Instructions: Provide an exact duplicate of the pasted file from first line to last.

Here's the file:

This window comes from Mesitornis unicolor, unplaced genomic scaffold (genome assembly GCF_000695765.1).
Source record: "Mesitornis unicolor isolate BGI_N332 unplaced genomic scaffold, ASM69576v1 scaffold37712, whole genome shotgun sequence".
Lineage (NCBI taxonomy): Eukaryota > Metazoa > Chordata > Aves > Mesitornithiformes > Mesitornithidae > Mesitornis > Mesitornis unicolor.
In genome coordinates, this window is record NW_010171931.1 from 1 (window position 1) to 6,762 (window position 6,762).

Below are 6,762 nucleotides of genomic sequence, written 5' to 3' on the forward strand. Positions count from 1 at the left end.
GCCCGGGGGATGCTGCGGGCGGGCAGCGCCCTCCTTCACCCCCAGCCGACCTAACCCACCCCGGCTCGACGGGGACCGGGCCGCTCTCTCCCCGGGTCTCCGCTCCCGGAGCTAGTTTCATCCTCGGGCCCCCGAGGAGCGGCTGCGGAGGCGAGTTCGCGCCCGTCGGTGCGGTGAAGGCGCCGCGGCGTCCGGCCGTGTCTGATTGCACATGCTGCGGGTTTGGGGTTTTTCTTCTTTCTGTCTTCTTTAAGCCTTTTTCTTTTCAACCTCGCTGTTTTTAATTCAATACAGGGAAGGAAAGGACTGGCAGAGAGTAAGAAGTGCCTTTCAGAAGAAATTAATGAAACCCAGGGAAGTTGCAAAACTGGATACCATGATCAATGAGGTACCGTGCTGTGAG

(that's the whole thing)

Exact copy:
This window comes from Mesitornis unicolor, unplaced genomic scaffold (genome assembly GCF_000695765.1).
Source record: "Mesitornis unicolor isolate BGI_N332 unplaced genomic scaffold, ASM69576v1 scaffold37712, whole genome shotgun sequence".
Lineage (NCBI taxonomy): Eukaryota > Metazoa > Chordata > Aves > Mesitornithiformes > Mesitornithidae > Mesitornis > Mesitornis unicolor.
In genome coordinates, this window is record NW_010171931.1 from 1 (window position 1) to 6,762 (window position 6,762).

Below are 6,762 nucleotides of genomic sequence, written 5' to 3' on the forward strand. Positions count from 1 at the left end.
GCCCGGGGGATGCTGCGGGCGGGCAGCGCCCTCCTTCACCCCCAGCCGACCTAACCCACCCCGGCTCGACGGGGACCGGGCCGCTCTCTCCCCGGGTCTCCGCTCCCGGAGCTAGTTTCATCCTCGGGCCCCCGAGGAGCGGCTGCGGAGGCGAGTTCGCGCCCGTCGGTGCGGTGAAGGCGCCGCGGCGTCCGGCCGTGTCTGATTGCACATGCTGCGGGTTTGGGGTTTTTCTTCTTTCTGTCTTCTTTAAGCCTTTTTCTTTTCAACCTCGCTGTTTTTAATTCAATACAGGGAAGGAAAGGACTGGCAGAGAGTAAGAAGTGCCTTTCAGAAGAAATTAATGAAACCCAGGGAAGTTGCAAAACTGGATACCATGATCAATGAGGTACCGTGCTGTGAG